I said the other day that the religious left treats America as a church just as much as the religious right does. Since the cliché is that this is only true of the religious right and people who don’t run in mainline circles just do not know how political these denominations are, let me show you something that has me pretty irritated.
All you need to know about the religious left is in this poster that the in-group in my denomination have been sending around:
My response to Carter is that of course we should stop saying we want a country based on Christian values. President Carter thinks that compassion for the poor requires the welfare state. He thinks that those on the right who think America is a church are hypocrites. Notice, though, that he seems to think America is a church too, and it would be a better church if it spent more on what he thinks are policies based on Christian values.
But do we want a theocracy? Do we want public policy in a secular state based on a particular interpretation of a religion? The majority of Americans identify as Christians. Does that make America a church and our taxes donations to its cause?
Jesus did support paying alms. He also supported paying taxes. But they were very different things. He did not conflate them as though paying taxes was the same as alms for the poor. Rendering to Caesar was not the same as helping the poor.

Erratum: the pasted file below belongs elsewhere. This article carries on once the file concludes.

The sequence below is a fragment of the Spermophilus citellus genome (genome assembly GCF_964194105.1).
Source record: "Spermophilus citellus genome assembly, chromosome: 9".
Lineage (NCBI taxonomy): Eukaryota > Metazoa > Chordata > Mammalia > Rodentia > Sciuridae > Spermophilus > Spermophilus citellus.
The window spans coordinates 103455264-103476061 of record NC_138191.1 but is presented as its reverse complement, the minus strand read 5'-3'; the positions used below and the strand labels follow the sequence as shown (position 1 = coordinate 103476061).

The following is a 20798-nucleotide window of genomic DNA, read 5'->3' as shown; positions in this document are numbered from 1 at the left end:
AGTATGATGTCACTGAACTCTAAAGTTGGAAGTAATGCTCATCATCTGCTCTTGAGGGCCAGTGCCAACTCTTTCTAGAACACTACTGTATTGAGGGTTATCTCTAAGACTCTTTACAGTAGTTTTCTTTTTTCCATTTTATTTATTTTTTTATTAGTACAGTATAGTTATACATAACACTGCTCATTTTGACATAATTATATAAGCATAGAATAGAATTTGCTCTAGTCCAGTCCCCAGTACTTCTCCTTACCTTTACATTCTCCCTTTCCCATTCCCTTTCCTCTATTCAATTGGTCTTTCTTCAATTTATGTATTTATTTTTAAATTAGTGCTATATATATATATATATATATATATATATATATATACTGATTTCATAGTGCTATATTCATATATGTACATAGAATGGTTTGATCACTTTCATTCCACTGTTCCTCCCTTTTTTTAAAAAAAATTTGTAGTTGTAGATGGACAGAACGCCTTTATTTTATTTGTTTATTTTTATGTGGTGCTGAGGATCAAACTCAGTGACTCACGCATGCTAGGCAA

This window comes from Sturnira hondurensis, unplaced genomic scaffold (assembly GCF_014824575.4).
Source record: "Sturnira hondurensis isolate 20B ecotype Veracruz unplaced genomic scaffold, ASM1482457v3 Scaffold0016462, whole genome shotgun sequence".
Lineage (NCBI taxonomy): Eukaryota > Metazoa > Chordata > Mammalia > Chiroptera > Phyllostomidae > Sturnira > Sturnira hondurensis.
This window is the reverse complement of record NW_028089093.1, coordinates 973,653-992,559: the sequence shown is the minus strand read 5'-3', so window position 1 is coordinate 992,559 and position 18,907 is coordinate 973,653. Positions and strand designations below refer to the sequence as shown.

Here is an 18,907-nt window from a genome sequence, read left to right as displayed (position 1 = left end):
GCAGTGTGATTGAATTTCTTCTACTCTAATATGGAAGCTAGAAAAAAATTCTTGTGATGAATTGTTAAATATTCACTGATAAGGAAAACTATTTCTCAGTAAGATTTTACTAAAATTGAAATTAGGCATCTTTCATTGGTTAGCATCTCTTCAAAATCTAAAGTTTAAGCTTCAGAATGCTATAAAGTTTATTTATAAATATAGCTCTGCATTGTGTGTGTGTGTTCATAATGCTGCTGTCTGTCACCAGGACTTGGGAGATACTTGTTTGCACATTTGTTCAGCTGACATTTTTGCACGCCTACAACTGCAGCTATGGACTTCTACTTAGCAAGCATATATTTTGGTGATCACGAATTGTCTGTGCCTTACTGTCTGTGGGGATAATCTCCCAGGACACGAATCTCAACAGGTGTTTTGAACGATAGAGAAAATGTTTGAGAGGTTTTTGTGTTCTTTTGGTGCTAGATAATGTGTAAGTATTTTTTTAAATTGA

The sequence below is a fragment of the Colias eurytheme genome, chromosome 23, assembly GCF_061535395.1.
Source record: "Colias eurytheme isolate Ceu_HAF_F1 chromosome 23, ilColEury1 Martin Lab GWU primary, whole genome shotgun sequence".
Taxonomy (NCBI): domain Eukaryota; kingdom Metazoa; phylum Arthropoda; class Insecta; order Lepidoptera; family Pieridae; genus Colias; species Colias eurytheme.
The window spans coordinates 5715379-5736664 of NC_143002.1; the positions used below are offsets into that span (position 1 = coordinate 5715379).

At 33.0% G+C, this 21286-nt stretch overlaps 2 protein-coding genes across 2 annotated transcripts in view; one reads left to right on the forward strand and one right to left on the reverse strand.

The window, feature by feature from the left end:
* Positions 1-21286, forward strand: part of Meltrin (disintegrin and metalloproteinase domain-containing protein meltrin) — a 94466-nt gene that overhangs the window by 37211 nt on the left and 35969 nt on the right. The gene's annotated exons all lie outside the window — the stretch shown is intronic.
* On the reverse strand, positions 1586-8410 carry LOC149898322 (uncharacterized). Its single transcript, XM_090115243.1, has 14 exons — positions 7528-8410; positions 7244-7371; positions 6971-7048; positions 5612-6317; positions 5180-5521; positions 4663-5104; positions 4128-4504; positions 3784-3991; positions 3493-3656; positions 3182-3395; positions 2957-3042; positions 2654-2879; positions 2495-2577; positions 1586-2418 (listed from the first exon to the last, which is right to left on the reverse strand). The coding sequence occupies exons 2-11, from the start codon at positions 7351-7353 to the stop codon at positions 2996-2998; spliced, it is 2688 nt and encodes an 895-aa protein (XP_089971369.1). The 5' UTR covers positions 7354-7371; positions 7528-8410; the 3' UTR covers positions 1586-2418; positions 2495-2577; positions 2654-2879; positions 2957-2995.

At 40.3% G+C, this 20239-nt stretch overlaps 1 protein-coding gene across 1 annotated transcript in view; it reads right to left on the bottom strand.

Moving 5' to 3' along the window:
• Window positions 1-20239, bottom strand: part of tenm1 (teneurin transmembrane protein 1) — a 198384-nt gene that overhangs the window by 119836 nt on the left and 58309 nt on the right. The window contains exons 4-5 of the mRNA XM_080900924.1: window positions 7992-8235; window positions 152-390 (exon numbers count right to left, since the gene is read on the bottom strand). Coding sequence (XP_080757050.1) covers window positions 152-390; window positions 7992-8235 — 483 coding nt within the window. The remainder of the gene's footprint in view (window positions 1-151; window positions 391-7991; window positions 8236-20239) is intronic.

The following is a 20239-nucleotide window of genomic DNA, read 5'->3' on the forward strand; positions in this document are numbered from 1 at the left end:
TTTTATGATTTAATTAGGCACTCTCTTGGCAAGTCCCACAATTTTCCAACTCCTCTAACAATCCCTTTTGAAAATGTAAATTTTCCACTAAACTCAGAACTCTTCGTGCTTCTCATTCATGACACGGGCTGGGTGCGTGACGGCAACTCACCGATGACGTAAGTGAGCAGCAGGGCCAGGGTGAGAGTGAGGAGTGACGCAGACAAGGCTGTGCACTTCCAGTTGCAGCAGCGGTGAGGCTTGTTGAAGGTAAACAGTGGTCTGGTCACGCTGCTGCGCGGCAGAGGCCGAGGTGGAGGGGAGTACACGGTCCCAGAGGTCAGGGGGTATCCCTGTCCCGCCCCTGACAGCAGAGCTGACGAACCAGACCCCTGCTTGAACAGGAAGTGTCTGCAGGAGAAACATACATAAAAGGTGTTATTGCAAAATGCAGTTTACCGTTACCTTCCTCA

Do you think that Jesus thought Caesar would use taxes for benevolent purposes? Don’t you think Jesus knew Caesar would build his army, his roads, his aqueduct’s, his gladiatorial stadiums, and his pagan temples? Don’t you think Jesus knew his tax money would support the institution of slavery and the interests of the patrician class in Rome? Taxes, for Jesus, had nothing to do with compassion for the poor.
Rome was not the people of God, just as America is not the church today. The majority of voters may be Christian. But there are red Christians and blue Christians, red churches and blue churches. There are churches like mine that sometimes seem like an arm of the Democratic Party. And there are also lots of churches that abhor Democrats and support Republicans. And then there are Christians like me, who don’t really get the politics-and-religion thing. Is there really any more reason to expect America to act like a church than there was to expect Rome to act like a church?
Observant Jews and Christians had an obligation to the poor. But they did not express it by thinking their taxes were like donations to a charity.